Pregnant women and people with leukemia and several other types of cancer are as much as 1,000 times more susceptible to Listeria infections, French researchers report.
Doctors at the French Institute for Public Health Surveillance (Institut de Veille Sanitaire) summarized the results of a major study of French listeriosis patients, concluding that pregnant women and cancer patients are far more at risk than the population at large.
Based on their review of nearly 2,000 listeria cases, leukemia patients were 1,000 times more likely to contract the disease, researchers said.
As a result, researchers concluded that, to prevent Listeria outbreaks, health officials should target their efforts on populations at higher risk – especially pregnant women and cancer patients. In particular, at-risk people should avoid foods that are susceptible to Listeria.
The study incorporated 1,959 listeria cases in France from 2001 to 2008. In addition to the leukemia patients, it identified higher risks for people living with liver cancer, multiple myeloma, and cancers of the esophagus, stomach, pancreas, lung and brain. Pregnant women and people who had undergone organ transplants also faced risks ranging from 100 to 1,000 times greater than the population at large.
In the United States, the Centers for Disease Control and Prevention recommends that people at higher risk for Listeria avoid the following foods:
— Hot dogs, luncheon meats, cold cuts, other deli meats (such as bologna), or fermented or dry sausages unless they are first heated to an internal temperature of 165°F or until steaming hot just before serving. Also avoid refrigerated pâté or meat spreads.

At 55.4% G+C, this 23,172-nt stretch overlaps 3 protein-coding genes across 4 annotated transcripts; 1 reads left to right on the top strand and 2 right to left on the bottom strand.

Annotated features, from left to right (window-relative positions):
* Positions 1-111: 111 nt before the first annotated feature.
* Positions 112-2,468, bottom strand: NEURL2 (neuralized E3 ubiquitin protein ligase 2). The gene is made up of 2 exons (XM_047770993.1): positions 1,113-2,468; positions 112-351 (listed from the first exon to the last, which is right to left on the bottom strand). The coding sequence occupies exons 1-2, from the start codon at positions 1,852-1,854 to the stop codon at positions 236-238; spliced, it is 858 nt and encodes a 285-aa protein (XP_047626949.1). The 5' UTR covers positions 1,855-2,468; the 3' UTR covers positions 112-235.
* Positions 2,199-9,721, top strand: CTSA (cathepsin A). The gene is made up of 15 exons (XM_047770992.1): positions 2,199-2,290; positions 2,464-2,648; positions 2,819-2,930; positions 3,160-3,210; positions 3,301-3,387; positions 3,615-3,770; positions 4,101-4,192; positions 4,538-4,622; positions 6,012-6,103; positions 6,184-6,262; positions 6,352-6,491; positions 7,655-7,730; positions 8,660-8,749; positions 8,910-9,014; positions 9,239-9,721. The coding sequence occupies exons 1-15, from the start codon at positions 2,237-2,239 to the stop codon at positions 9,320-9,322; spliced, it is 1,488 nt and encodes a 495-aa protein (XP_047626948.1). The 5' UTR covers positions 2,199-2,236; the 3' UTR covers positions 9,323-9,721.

— Soft cheese such as feta, queso blanco, queso fresco, brie, Camembert, blue-veined, or panela (queso panela) unless it is labeled as made with pasteurized milk.
— Refrigerated smoked seafood such as salmon, trout, whitefish, cod, tuna, and mackerel (often labeled as nova-style, lox, kippered, smoked, or jerky) unless it is contained in a cooked dish, such as a casserole, or unless it is a canned or shelf-stable product.
Until this year, Listeria had not been detected in cantaloupes — then Listeria-contaminated melons sickened 146, killing 30 and causing at least one miscarriage. The FDA recommends washing one’s hands with warm water and soap for at least 20 seconds before and after handling any whole melon, such as cantaloupe, watermelon, or honeydew. Scrub the surface of melons with a clean produce brush under running water and dry them with a clean cloth or paper towel before cutting. Be sure that your scrub brush is sanitized after each use, to avoid transferring bacteria between melons.
Promptly consume cut melon or refrigerate promptly. Keep cut melon refrigerated at, or less than 40 degrees F (32-34 degrees F is best), for no more than 7 days. Discard cut melons left at room temperature for more than 4 hours.© Food Safety News